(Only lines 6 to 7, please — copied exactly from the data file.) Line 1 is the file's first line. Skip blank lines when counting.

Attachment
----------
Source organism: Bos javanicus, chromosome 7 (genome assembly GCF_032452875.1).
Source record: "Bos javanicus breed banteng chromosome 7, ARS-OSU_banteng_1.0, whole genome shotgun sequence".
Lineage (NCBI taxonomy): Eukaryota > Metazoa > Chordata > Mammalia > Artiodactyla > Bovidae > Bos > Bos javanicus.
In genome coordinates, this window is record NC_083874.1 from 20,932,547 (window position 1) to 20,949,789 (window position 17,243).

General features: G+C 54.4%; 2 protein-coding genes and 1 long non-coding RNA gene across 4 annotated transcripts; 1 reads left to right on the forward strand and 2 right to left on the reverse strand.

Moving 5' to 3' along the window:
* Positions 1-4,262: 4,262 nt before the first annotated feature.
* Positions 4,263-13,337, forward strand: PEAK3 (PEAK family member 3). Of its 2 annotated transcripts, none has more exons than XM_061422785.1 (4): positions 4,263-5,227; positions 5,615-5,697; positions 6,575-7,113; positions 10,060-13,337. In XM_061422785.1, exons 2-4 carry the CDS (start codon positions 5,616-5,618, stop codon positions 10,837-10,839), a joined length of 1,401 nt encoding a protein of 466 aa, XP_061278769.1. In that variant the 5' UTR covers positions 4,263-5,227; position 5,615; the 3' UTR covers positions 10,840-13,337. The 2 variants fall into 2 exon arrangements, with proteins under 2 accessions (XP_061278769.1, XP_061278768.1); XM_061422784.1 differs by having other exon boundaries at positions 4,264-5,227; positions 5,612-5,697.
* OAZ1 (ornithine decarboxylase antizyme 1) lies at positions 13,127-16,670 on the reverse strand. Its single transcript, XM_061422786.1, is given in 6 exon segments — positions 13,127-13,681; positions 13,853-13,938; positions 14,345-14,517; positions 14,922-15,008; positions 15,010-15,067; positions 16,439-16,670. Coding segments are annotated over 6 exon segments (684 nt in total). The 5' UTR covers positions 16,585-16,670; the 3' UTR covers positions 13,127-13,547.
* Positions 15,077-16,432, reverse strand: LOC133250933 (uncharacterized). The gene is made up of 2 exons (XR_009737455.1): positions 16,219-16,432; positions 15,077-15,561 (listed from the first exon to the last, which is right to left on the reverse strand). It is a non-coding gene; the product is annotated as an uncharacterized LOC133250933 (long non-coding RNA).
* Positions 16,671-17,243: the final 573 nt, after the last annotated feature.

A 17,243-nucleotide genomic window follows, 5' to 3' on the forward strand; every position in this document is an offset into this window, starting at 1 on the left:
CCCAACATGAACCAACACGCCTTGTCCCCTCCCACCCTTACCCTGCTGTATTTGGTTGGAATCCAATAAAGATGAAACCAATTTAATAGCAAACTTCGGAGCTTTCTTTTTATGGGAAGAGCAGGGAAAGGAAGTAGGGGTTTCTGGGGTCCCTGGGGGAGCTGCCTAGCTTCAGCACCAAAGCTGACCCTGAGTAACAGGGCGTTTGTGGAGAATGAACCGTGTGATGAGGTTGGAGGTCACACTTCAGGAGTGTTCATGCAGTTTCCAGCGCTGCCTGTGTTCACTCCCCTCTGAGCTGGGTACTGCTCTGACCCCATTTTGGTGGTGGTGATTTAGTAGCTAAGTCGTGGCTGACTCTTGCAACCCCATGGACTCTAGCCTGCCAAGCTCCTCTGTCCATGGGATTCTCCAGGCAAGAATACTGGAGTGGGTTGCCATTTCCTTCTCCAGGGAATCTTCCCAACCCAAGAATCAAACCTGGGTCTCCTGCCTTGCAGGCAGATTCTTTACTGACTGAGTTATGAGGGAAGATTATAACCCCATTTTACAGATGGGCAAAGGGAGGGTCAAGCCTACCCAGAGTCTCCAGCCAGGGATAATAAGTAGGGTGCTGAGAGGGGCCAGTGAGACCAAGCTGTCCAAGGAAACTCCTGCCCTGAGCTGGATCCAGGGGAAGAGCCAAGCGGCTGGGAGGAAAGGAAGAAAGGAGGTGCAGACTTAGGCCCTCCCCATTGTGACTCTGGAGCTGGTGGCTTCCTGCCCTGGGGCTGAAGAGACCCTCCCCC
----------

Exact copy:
Moving 5' to 3' along the window:
* Positions 1-4,262: 4,262 nt before the first annotated feature.